Financing energy access
Worldwide in 2013, an estimated $13.1 billion in capital investment was directed to improving access to electricity and clean cooking facilities. Overwhelmingly, these energy access investments went to the power sector, either to increase generation capacity or to extend transmission and distribution networks, with only 3% being directed at increased access to clean cooking facilities. This figure of $13.1 billion is an increase, relative to previous WEO estimates ($9.1 billion in 2009), but the estimate is tentative – it may well be an under-estimate.
World energy access investment by type and source, 2013
This capital comes to the energy sector from a variety of sources: self-financing by the energy investor; by an allocation from the state budget; or external financing, via bank lending and the capital markets, but the information available is poor, particularly on private sector investments, south-south investment flows (which can, as in the case of China, be significant) and the financing of mini- and micro-scale projects. Our tentative estimate is that the proportionate reliance on different sources is as follows: developing countries own budgets, 37%; multilateral organisations, 33%; private investors, 18%; and, bilateral aid 12%. While governments remain a critically important source of financing for energy access, many have also opened up their energy sectors in full or in part to private investors in recent years. The need for capital and expertise has made public- private partnerships (PPPs) an important area of focus. The African Energy Leaders Group, launched in January 2015, is working towards universal energy access through PPPs and commercially viable regional power pools, and SE4All is working with countries to develop energy investment prospectuses, often including PPPs.
Development assistance (through bilateral or multilateral channels) continues to be an essential source for many energy access investments, typically in the form of loans at concessional rates or loans to projects deemed too risky by the commercial banking sector. The African Development Bank has contributed to financing around 2 GW of new generation capacity and over 15 000 km of transmission lines since 2009, while the OPEC Fund for International Development has turned a $1 billion pledge to alleviate energy poverty, made in 2012 into a revolving fund. The European Union has committed €3.5 billion ($3.9 billion) with the intention that it should leverage €30 billion ($33 billion) in power sector investments; and the US Power Africa initiative has achieved financial closure on 4 GW worth of projects, involving $9 billion of commitments from government and aid sources, and $20 billion from the private sector. The Global Alliance for Clean Cookstoves remains a key source of funding for clean cooking facilities, drawing on grants and investments from governments, corporations, civil society and others to support its goal of providing clean cooking facilities to 100 million households by 2020.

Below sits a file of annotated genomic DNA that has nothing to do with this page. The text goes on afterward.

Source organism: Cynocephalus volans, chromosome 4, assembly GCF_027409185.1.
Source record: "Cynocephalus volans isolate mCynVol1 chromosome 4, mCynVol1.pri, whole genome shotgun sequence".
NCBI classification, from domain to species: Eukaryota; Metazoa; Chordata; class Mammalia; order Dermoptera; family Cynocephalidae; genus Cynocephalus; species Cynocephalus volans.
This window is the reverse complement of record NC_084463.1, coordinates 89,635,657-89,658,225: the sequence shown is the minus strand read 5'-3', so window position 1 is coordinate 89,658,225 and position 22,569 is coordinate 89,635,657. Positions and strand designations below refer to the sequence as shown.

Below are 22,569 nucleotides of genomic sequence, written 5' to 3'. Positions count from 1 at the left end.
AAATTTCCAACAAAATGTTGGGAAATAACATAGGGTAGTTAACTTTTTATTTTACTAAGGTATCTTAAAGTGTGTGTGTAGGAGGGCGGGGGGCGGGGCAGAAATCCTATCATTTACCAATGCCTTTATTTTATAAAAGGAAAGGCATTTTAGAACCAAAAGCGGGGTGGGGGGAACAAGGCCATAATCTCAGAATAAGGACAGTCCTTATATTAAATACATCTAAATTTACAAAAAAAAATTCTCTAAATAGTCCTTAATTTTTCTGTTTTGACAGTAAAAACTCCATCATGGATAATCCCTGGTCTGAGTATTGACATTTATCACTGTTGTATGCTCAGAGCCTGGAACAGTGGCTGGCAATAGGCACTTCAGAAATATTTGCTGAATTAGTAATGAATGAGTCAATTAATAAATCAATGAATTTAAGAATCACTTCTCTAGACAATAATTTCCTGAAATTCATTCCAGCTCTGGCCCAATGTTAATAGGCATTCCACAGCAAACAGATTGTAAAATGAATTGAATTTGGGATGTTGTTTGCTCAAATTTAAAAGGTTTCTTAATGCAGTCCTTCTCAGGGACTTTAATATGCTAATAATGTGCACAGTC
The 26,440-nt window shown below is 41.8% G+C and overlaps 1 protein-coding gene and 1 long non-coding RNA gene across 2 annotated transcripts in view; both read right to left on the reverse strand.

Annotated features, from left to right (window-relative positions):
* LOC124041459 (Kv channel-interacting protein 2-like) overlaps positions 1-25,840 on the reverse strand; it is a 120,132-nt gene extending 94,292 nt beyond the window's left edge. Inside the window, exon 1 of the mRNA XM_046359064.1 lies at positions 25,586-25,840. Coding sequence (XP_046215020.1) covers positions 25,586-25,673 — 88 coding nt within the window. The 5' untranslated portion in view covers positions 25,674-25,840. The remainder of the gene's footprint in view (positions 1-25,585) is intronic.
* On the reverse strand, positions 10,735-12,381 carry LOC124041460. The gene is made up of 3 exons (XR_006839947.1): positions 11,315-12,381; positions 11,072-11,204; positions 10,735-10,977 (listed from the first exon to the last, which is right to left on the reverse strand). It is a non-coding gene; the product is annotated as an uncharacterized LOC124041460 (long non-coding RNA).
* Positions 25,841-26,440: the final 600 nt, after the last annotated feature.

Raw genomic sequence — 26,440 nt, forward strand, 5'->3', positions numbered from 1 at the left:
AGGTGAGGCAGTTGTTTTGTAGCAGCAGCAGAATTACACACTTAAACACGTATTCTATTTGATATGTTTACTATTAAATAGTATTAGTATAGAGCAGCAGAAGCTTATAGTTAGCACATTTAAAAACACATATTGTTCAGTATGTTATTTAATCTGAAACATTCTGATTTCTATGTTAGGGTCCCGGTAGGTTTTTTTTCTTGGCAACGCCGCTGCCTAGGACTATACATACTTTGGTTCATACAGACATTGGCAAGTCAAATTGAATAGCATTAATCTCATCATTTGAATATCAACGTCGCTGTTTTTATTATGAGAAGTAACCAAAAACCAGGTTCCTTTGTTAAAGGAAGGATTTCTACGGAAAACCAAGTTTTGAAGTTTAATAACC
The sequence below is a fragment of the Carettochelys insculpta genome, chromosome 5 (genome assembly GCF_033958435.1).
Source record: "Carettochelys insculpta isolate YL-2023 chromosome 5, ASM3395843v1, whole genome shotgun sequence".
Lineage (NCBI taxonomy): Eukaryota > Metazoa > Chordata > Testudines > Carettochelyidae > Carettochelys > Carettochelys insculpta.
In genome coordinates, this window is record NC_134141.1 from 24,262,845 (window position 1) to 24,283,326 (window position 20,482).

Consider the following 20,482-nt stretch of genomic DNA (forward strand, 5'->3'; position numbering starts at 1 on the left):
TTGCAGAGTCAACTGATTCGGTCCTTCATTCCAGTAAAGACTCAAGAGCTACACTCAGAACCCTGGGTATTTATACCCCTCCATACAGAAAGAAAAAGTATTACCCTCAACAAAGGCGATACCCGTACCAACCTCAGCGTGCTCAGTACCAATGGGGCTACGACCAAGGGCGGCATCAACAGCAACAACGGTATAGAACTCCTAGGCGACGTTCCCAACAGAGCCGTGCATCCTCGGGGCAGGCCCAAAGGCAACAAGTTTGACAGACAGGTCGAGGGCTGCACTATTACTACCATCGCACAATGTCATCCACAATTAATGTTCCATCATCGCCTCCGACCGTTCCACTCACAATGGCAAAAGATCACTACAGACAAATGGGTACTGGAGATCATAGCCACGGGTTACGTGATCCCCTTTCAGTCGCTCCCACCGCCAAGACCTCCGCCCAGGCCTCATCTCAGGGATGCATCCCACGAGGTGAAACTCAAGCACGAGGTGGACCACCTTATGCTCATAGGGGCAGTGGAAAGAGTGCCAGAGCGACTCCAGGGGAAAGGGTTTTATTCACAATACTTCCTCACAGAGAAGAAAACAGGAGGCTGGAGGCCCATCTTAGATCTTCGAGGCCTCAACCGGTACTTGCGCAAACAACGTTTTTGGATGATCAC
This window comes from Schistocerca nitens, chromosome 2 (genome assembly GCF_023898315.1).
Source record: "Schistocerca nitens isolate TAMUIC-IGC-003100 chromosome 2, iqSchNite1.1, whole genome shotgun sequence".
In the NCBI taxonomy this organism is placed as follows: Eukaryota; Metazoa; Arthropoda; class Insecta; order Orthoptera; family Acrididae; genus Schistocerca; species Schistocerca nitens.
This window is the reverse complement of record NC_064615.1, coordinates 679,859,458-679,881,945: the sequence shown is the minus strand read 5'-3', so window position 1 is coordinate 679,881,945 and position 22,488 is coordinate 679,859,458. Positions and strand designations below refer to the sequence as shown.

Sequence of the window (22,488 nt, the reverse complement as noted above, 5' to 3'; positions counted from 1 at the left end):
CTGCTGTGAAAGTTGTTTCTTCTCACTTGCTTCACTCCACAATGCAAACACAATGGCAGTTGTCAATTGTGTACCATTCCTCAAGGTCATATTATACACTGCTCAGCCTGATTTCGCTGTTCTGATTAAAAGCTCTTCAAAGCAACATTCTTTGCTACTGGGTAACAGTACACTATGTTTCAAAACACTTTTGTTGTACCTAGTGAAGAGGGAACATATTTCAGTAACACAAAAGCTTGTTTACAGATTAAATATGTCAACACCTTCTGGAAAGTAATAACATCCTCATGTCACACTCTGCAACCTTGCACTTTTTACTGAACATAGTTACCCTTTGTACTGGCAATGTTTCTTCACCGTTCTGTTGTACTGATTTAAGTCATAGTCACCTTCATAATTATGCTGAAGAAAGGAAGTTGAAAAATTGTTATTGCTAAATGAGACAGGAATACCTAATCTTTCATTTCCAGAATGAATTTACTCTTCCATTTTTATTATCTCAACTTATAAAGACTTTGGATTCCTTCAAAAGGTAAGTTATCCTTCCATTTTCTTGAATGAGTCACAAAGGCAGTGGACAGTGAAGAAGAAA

Our work on Energy access
- IEA and African Union hold first ever ministerial meeting on development of Africa’s energy sector
13 June 2019
- Dr Kandeh Yumkella to advise the IEA on Africa and energy access
10 June 2019
- More people have access to electricity than ever before, but the world is falling short of its sustainable energy goals
22 May 2019
Events & workshops
Jul12July 12, 2017 09:30
WorkshopIdentifying Technology Innovation Needs and Opportunities Under Mission Innovation Challenge n°2: Off-grid Access to Electricity OECD Conference Centre, 2 rue André Pascal, 75016 Paris, France
Mar27March 27, 2017 09:30
May13May 13, 2011 00:00
WorkshopIEA Workshop on Energy for all: Financing access for the poorIEA, Paris
Jan27January 27, 2011 00:00